Kenyans are staring at a possible rise in the cost of fuel over the government’s failure to pay subsidy fees to petroleum products marketers for shipments that came into the country from November last year.
A report by Business Daily indicated that the government has delayed payments for shipments that arrived in the December – January cycle and paid Ksh1.753 billion for only two shipments in the November – December cycle. However, two other shipments which arrived in the same period have not been paid for.
According to the publication, the delays in payment have resulted in a cash crunch for the oil marketers since most of them rely on bank loans to pay for the fuel and distribute it.
The Oil Marketers Association of Kenya (OMAK) is reportedly pushing the government to pay interest on the delayed payments, at the expense of taxpayers.
All eyes are now on the Energy and Petroleum Regulatory Authority (EPRA) which is expected to announce the new fuel prices on Friday, January 14.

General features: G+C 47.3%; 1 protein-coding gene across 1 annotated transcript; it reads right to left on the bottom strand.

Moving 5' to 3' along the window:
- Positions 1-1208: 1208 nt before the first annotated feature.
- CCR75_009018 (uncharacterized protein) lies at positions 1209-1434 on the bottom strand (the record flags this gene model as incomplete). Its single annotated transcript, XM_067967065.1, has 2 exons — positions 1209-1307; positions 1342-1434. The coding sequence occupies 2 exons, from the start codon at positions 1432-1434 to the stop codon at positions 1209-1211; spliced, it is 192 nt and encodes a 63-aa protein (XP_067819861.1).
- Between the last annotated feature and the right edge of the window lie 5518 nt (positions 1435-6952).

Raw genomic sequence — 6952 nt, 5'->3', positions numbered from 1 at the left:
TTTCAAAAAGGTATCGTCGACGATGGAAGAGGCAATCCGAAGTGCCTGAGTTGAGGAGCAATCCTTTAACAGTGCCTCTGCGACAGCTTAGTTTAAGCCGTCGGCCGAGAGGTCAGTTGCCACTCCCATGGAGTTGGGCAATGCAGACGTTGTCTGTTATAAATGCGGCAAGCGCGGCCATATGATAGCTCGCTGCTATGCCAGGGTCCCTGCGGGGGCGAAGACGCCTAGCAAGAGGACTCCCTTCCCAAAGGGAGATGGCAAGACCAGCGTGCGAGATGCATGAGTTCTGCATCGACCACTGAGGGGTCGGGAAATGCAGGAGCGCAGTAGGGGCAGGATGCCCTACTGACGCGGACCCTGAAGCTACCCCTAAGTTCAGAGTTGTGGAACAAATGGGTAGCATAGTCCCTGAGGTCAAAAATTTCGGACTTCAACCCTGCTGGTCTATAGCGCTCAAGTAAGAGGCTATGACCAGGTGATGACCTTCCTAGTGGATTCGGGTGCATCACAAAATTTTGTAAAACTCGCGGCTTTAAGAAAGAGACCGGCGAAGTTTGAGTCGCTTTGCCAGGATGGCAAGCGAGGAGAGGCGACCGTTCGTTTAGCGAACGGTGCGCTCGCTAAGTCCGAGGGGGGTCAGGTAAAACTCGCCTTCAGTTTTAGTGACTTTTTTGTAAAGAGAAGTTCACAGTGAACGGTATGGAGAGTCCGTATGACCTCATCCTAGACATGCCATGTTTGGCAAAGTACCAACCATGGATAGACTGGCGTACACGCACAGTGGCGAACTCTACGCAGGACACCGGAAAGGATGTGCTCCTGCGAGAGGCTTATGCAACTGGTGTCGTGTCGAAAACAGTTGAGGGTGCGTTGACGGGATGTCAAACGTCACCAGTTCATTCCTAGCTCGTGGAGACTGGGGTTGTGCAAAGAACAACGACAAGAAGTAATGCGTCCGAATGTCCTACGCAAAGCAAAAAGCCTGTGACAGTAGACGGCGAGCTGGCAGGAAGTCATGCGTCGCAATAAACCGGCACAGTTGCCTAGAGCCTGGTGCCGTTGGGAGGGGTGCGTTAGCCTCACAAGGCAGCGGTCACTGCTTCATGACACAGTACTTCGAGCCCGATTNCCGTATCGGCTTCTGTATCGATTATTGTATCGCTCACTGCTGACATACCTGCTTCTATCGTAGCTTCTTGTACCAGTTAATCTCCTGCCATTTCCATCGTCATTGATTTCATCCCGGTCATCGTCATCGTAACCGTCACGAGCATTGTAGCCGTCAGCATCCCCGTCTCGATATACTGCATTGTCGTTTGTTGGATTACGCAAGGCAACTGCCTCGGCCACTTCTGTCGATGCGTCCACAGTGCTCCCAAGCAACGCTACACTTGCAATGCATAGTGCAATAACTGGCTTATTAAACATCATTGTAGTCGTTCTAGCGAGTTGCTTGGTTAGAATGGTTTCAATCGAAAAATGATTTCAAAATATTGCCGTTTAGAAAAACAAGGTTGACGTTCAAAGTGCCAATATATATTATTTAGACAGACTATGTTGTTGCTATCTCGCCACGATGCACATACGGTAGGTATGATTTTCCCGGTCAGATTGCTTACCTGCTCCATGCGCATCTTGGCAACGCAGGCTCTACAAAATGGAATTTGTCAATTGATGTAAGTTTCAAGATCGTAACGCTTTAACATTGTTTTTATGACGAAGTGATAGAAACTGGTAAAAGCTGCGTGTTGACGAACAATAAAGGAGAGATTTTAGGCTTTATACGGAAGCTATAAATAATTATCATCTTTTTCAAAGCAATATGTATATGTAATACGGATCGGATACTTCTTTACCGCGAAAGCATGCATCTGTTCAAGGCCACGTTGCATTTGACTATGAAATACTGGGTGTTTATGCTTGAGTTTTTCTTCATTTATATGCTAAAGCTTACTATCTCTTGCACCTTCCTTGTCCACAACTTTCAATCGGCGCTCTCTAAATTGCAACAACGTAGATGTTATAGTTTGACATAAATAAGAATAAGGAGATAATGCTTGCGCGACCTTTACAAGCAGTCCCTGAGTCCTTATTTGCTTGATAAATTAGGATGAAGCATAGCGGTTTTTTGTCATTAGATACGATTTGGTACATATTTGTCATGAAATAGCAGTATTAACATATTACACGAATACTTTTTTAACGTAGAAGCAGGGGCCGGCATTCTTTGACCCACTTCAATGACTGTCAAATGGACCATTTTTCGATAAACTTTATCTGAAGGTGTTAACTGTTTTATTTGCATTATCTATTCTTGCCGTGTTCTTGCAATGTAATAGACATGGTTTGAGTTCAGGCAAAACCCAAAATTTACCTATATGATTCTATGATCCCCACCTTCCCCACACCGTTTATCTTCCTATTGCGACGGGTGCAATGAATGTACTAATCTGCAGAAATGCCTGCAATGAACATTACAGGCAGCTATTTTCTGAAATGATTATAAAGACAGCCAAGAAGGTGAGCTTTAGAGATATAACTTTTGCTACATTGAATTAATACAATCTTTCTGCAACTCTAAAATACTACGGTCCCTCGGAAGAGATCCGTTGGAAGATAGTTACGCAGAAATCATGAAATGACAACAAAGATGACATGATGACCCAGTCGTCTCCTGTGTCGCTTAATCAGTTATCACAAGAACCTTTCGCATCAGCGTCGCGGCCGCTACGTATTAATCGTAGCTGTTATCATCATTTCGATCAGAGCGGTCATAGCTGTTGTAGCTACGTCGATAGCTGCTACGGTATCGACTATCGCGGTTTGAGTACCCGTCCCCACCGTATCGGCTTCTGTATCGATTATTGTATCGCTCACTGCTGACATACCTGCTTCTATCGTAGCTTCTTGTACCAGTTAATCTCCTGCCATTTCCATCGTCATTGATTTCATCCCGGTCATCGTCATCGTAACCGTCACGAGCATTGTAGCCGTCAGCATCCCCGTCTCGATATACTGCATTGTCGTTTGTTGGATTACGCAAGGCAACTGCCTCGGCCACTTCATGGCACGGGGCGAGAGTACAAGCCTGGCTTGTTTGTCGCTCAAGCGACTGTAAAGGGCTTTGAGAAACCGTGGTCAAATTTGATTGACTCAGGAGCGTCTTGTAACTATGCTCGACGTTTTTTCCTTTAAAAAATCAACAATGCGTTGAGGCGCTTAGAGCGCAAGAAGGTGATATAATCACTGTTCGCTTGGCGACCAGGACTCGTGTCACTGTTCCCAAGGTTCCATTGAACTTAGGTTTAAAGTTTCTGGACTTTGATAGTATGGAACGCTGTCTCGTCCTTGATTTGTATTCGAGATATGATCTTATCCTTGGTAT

In December 2021, the government entered a multi-billion deal with the petroleum marketers to save consumers from the high prices of fuel.
In the deal that was meant to cushion consumers until January 14, 2022, several oil marketers and traders were paid handsomely to keep fuel prices unchanged.
Details of the pact indicate that the government paid fuel marketers Ksh8.12 billion to retain the same prices for the second month running (November and December).
In the agreement, compensation for diesel had a lion’s share, getting Ksh4.82 billion of the total amount released.
Dealers in super petrol were given Ksh3.03 billion and those dealing in kerosene received Ksh0.26 billion. The amounts were based on the average consumption of the three products.